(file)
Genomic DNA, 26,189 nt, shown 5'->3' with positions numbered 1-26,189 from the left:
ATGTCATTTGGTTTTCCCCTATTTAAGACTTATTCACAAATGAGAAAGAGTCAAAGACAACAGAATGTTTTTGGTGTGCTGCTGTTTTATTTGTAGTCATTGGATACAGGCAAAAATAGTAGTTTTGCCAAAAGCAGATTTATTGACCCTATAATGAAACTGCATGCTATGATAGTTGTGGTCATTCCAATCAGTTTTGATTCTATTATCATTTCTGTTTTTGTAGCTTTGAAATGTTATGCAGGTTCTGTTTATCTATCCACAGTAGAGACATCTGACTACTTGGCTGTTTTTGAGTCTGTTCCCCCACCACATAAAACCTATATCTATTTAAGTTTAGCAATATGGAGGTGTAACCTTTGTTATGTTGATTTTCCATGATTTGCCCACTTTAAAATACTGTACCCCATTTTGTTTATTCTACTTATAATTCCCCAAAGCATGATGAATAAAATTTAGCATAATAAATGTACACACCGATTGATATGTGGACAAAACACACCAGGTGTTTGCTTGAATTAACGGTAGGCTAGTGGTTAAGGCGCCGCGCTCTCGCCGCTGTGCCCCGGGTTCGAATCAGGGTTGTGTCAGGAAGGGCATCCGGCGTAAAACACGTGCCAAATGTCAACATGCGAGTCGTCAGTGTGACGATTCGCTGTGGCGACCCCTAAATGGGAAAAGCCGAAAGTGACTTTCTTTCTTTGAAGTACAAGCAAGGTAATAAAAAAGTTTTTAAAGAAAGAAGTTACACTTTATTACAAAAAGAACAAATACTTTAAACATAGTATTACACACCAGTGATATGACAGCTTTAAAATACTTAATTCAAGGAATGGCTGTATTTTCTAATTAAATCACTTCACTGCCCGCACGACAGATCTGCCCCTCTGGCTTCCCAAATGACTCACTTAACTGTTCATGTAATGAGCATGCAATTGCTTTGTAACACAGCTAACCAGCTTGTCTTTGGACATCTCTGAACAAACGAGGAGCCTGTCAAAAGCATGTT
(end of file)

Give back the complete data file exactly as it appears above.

Genomic DNA, 26,189 nt, shown 5'->3' with positions numbered 1-26,189 from the left:
ATGTCATTTGGTTTTCCCCTATTTAAGACTTATTCACAAATGAGAAAGAGTCAAAGACAACAGAATGTTTTTGGTGTGCTGCTGTTTTATTTGTAGTCATTGGATACAGGCAAAAATAGTAGTTTTGCCAAAAGCAGATTTATTGACCCTATAATGAAACTGCATGCTATGATAGTTGTGGTCATTCCAATCAGTTTTGATTCTATTATCATTTCTGTTTTTGTAGCTTTGAAATGTTATGCAGGTTCTGTTTATCTATCCACAGTAGAGACATCTGACTACTTGGCTGTTTTTGAGTCTGTTCCCCCACCACATAAAACCTATATCTATTTAAGTTTAGCAATATGGAGGTGTAACCTTTGTTATGTTGATTTTCCATGATTTGCCCACTTTAAAATACTGTACCCCATTTTGTTTATTCTACTTATAATTCCCCAAAGCATGATGAATAAAATTTAGCATAATAAATGTACACACCGATTGATATGTGGACAAAACACACCAGGTGTTTGCTTGAATTAACGGTAGGCTAGTGGTTAAGGCGCCGCGCTCTCGCCGCTGTGCCCCGGGTTCGAATCAGGGTTGTGTCAGGAAGGGCATCCGGCGTAAAACACGTGCCAAATGTCAACATGCGAGTCGTCAGTGTGACGATTCGCTGTGGCGACCCCTAAATGGGAAAAGCCGAAAGTGACTTTCTTTCTTTGAAGTACAAGCAAGGTAATAAAAAAGTTTTTAAAGAAAGAAGTTACACTTTATTACAAAAAGAACAAATACTTTAAACATAGTATTACACACCAGTGATATGACAGCTTTAAAATACTTAATTCAAGGAATGGCTGTATTTTCTAATTAAATCACTTCACTGCCCGCACGACAGATCTGCCCCTCTGGCTTCCCAAATGACTCACTTAACTGTTCATGTAATGAGCATGCAATTGCTTTGTAACACAGCTAACCAGCTTGTCTTTGGACATCTCTGAACAAACGAGGAGCCTGTCAAAAGCATGTT